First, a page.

We are at the cusp of something truly transformational, driven by two much-hyped yet groundbreaking technology mega trends: artificial intelligence (AI) and 5G. Together they make possible things that never existed and seemed utopian not too long ago. A vivid example of this is the rise of self-driving vehicles. Notwithstanding the recent setbacks in the first iteration of self-driving, a fully autonomous self-driving vehicle will be the epitome of AI and 5G technology.
When you enter a fully autonomous vehicle, one without a driver or even a steering wheel, the vehicle does the driving for you while you sit back and relax. To make that possible, a number of complex things have to happen. The car has to continuously collect millions of data points from its thousands of sensors, dozens of cameras and multitude of other monitors. This data is fed to highly sophisticated algorithms, the “intelligence” of the self-driving AI system. These algorithms churn the data and instruct the car to drive itself safely.
If you apply the traditional AI approach to self-driving, this intelligence will reside in a centralized cloud. The data collected from the vehicle will be hauled to the cloud for processing, and instructions will be sent back to the vehicle. However, when you consider a moving vehicle in which decisions have to be made in split seconds, this approach simply won’t work. For example, if the vehicle sees any obstacle, it has to quickly determine whether it is another moving vehicle, a bike, a live person, an animal or just debris on the road – and act accordingly. The turnaround time between sensing and action must be extremely short. So, what is the solution?
Intelligent Cloud Or Intelligent Edge?
The ultimate question for any effective AI system is: Where should the intelligence lie: in a centralized cloud or in a device? In engineering lingo, devices are referred to as “edge devices” because they are at the edge of the network, while the cloud is at the center. This dichotomy is applicable to many AI applications and use cases, be it extended reality (AR/VR), medical applications, robotics, industrial, consumer, etc. The obvious choice is to keep intelligence at the edge or as close as possible to it. However, this is not practical because edge devices typically have limited processing power and are battery powered. Therefore, they cannot replicate the prowess of the cloud.
The other option would be using a fast link, like 5G, between the cloud and edge devices. However, this is not practical because edge devices generate huge amounts of data. Hauling all that raw data for trillions of AI devices would be onerous and expensive, even for 5G.
As with many things in life, the answer is a healthy middle: Move the intelligence that deals with immediacy toward the edge. Keep processing-intensive functions in the cloud. And use 5G to connect them intelligently. That’s exactly what the tech industry is working toward. It helps that tech giants such as Amazon, Facebook, Google, Huawei Intel, Microsoft, Qualcomm and others have expertise in both AI and communications.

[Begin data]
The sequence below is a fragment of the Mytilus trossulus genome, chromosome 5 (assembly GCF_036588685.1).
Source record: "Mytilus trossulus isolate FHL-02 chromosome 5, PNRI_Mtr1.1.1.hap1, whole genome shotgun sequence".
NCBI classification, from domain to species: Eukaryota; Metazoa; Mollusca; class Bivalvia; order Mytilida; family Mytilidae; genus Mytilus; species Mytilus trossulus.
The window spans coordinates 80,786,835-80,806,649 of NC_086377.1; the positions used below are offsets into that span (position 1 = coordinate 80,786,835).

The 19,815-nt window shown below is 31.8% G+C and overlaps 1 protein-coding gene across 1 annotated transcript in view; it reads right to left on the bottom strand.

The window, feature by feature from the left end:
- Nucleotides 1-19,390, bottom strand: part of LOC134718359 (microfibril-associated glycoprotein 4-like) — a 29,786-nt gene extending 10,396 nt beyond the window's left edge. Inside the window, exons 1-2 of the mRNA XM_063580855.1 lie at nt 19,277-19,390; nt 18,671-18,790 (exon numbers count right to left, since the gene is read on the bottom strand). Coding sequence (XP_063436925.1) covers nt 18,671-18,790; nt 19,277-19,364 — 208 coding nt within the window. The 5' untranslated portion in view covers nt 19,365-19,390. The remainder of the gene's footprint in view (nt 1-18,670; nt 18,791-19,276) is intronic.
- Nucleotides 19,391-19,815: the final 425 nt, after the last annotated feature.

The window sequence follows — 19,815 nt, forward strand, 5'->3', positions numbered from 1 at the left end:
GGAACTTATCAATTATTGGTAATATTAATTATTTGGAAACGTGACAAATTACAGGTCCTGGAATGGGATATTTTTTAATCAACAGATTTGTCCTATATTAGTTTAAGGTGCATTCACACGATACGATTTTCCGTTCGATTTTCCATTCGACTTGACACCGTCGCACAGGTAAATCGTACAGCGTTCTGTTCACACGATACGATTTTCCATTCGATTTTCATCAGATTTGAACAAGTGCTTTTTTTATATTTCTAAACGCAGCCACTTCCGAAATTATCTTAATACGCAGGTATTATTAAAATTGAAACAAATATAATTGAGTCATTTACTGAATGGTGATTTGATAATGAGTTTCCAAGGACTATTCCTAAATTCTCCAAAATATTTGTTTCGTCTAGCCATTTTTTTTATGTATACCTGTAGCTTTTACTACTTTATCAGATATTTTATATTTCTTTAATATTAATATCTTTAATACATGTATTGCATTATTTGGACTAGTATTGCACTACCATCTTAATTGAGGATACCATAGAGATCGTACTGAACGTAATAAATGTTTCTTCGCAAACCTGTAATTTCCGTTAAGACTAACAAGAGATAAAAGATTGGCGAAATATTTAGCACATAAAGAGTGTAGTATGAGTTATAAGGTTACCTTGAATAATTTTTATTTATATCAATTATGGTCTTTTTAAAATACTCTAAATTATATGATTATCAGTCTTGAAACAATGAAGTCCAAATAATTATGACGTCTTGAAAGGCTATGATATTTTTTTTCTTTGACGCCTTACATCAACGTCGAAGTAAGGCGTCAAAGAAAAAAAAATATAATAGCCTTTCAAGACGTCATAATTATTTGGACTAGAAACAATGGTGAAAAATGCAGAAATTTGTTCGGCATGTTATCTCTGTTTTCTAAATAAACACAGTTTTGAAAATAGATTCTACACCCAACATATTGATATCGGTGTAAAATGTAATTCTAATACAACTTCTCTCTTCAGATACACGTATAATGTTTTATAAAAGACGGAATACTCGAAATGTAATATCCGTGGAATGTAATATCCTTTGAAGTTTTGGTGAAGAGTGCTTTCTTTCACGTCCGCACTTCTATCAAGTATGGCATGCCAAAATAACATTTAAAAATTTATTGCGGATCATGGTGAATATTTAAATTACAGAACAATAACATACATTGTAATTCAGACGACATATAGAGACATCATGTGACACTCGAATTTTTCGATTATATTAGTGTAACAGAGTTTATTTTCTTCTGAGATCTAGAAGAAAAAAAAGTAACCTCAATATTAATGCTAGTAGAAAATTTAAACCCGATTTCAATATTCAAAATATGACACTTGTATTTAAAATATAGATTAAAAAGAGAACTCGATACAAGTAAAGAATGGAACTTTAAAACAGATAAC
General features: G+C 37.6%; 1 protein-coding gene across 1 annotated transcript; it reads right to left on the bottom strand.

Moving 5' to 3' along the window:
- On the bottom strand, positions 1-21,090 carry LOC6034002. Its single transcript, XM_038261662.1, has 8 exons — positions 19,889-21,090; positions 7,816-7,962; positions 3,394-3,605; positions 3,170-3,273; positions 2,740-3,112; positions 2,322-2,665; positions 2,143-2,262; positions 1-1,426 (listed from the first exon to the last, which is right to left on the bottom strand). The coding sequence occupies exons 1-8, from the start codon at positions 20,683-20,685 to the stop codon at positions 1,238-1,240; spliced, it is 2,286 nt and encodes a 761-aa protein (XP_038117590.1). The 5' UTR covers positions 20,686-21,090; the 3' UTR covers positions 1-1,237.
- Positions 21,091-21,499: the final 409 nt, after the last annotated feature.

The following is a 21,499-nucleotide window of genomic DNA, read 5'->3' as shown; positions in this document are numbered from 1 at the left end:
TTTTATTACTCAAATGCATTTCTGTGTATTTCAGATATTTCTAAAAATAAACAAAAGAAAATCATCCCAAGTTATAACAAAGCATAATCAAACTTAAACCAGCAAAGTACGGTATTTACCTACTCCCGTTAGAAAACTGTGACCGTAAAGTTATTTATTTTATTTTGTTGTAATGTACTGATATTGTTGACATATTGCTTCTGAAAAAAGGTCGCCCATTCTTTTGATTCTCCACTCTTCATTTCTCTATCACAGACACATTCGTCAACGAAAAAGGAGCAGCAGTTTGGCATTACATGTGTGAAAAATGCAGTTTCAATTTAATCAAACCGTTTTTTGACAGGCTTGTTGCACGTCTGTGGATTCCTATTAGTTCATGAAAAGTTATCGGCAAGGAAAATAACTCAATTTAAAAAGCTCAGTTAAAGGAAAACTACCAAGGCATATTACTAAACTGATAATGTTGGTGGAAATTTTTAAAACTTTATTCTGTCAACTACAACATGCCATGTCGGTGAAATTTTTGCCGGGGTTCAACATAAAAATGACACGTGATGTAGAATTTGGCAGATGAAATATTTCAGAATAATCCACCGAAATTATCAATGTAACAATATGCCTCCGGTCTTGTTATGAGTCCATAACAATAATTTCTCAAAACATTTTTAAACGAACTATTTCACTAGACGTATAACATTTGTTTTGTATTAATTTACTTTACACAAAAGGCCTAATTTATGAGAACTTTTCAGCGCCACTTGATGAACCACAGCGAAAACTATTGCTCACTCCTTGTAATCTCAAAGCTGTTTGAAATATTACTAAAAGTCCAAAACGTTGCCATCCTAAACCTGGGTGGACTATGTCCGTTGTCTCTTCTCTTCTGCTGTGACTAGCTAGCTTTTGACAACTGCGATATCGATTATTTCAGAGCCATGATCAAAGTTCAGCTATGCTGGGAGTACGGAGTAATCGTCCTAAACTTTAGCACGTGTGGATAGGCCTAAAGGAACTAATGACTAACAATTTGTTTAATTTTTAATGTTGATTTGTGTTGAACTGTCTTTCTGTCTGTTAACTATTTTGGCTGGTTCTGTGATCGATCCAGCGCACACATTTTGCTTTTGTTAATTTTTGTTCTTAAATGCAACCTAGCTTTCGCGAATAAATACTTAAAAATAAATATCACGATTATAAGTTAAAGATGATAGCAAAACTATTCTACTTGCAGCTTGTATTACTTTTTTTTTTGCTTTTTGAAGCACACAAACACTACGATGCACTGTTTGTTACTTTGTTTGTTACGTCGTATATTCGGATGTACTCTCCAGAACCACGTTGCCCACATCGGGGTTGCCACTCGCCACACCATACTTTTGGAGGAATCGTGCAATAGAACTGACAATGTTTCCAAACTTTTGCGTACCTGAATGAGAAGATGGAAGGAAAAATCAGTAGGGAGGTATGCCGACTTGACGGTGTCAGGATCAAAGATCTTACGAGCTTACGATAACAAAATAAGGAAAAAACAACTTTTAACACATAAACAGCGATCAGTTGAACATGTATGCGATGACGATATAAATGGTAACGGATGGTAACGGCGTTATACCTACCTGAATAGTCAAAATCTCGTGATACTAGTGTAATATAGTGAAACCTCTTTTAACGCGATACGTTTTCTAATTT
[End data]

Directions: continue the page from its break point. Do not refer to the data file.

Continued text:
Moving Toward Edge Intelligence
Moving toward edge intelligence simply means adopting distributed architecture for modern AI systems, wherein edge devices have the intelligence to not only collect and analyze the data that they send to the cloud, but also make crucial time-sensitive decisions. Thanks to Moore’s law, devices, be they smartphones or IoT devices, now have enough processing capability and power efficiency to run AI algorithms.
Edge intelligence in no way undermines the importance of the cloud. The cloud is and will remain a crucial part of the system. The development, training and fine-tuning of AI algorithms will still happen in the cloud. That learning is transferred to edge devices for fast decision making. This architecture can be scaled to support trillions of AI devices in the future.
Another important aspect of edge intelligence is privacy and security. It allows confidential information to be securely and privately stored in the edge instead of the cloud. This is even more important for commercial enterprises that don’t want their trade secrets to get out of their systems.
So, Why 5G?
If distributed intelligence is the perfect solution for AI and all you need is a straightforward link to transport data back and forth, why is 5G necessary? First, the link must be extremely efficient to scale up for the trillions of devices that the industry is envisioning. Second, communication between the cloud and the edge is multidimensional. Some applications, such as ones with AR/VR, will require extremely high speeds – 5G offers multi-gigabit connections. Many other applications such as drone surveillance might need huge amounts of data bandwidth – 5G brings unprecedented amounts of capacity. Others might need super-low latency – 5G offers sub-millisecond latency, which is more than 10 times quicker than 4G. Applications such as industrial controls require
extreme reliability, which 5G offers through its ultra-reliable low latency communications (URLLC) feature.
More than anything, supporting all of these applications with today’s technologies requires separate networks for each application. But with its unified air interface and networking slicing functionality, 5G can support all of them more efficiently within the same network. AND remember, with everything connected, you are looking at billions and even trillions of IoT devices that only 5G can support.
In summary, two mega technology trends of our time, 5G and AI, are joining hands to bring applications, use cases and experiences that were not possible yesterday. To make the best use of this cosmic mix, intelligence must be distributed and move toward the edge.
Technologist and wireless marketer with 20 years of experience in marketing and product management, focused on 5G, 4G, WiFi, cloud and AI.
SOURCE FORBES.COM /2018